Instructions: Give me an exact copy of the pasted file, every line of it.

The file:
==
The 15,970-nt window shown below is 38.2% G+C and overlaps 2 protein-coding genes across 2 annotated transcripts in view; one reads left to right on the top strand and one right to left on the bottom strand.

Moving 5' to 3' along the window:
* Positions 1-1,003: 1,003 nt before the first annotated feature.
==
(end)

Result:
The 15,970-nt window shown below is 38.2% G+C and overlaps 2 protein-coding genes across 2 annotated transcripts in view; one reads left to right on the top strand and one right to left on the bottom strand.

Moving 5' to 3' along the window:
* Positions 1-1,003: 1,003 nt before the first annotated feature.